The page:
The most important graph in educational psychology is buried in an appendix of an article, but it explains so much about how individual differences have important consequences in adulthood. The graph comes from an article by Jonathan Wai and his colleagues (2009, p. 834) and is shown below.
The graph is based on data from Project TALENT, a study of a representative sample of about 400,000 high school students in the 1960s and which continued for 11 years after their high school graduations. The students were divided into nine groups according to the field in which they earned a college or graduate degree. These fields are arranged (from left to right) in order of the average overall IQ for degree earners in each field. They are education, business, arts, social science, humanities, biological science, math and computer science, physical science, and engineering. The overall IQ (“General Ability Level”) is listed as z-scores, which means that every 0.1-unit increment in the graph is equal to 1.5 IQ points.
Therefore, the average IQ for a person who earned an education degree was about 108. In the social sciences, it was 112. In physical sciences and engineering, the average IQ is about 119. Because most of these students self-selected into college majors, it seems that some areas of study are attracting very smart students and others . . . are not so much.
But overall IQ is not the whole story. (It rarely is in education.) The three dots connected by lines within each group indicate the pattern of broad abilities: verbal, spatial, and mathematical ability. Notice how different disciplines have different patterns of ability. Education, social sciences, and humanities tend to attract people with spatial abilities that are much lower compared to their verbal and math abilities. For math and computer science, physical science, and engineering, mathematical abilities tend to be highest and verbal abilities are lowest (though still well above the general population’s average).
Why do these fields attract people with these particular mix of abilities? Probably because that is the mix of skills used in these fields. The social sciences, education, and humanities are probably attracting people with relatively low spatial ability because these fields don’t require people to use spatial abilities. So, low spatial competence doesn’t damage anyone’s chances of earning a degree in these areas. Likewise, engineering requires high math and spatial competence, so people with that profile of abilities are attracted to the field.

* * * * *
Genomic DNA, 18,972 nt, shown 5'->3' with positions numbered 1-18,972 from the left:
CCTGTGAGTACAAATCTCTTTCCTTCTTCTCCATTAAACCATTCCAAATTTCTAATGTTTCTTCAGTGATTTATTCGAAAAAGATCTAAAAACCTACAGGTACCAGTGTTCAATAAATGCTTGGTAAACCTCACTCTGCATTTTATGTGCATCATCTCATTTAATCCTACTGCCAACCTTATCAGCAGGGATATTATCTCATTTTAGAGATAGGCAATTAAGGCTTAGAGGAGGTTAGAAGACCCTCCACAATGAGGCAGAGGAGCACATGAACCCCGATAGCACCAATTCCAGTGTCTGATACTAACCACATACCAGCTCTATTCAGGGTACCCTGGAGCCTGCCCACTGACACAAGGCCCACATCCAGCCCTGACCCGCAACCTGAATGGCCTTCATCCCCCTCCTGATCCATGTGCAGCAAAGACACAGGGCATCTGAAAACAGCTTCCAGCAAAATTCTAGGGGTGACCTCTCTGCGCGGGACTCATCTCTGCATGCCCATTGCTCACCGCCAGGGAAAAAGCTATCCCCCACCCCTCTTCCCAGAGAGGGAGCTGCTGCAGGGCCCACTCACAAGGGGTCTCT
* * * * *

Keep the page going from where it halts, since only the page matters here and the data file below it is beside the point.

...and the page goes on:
This tells me that successful completion of a degree requires more than just brute smarts and an above-average IQ. It also takes a mix of verbal, spatial, and mathematical abilities that align with the abilities that are used within a field.
Finally, within each discipline, the people who earn higher degrees have higher verbal, spatial, and mathematical abilities than people who earn lower degrees. This indicates that people who earn master’s and doctorate degrees are smarter than those who stop after earning a bachelor’s degree (though the magnitude of the IQ difference is not shown on the graph).
All of this is a lot information packed into a single graph, which is why this is the most important graph in educational psychology. The graph tells psychologists so much about differences across disciplines, for example, which ones seem to require a higher overall IQ and which do not. It also shows which abilities are relatively more important in each discipline, which is vitally important for vocational counseling. (Don’t encourage someone with mediocre spatial ability to enter computer science!) Finally, within disciplines it shows the importance of high ability in earning a graduate degree and that differences among abilities become exaggerated as the education level of individuals increases.
An Aside About Education
It is hard to ignore the unimpressive performance of education degree holders. An average IQ of 108 is not low; it is a higher IQ than 70% of the population. 108 is about what the average IQ for a registered nurse, insurance adjuster, sales manager, or purchasing agent (Worderlic, Inc., 1999, p. 27). The education degree holders’ performance just looks low compared to other college degree holders.
Nevertheless, this may explain why education majors are perceived as being easier than other college majors. I think this also explains why gifted education has so little influence among teachers. Most teachers are probably not gifted themselves and will have a hard time understanding the needs of very bright children.
Wai, J., Lubinski, D., & Benbow, C. P. (2009). Spatial ability for STEM domains: Aligning over 50 years of cumulative psychological knowledge solidifies its importance. Journal of Educational Psychology, 101(4), 817-835. https://doi.org/10.1037/a0016127
Wonderlic, Inc. (1999). Wonderlic Personnel Test & Scholastic Level Exam user’s manual. Wonderlic, Inc.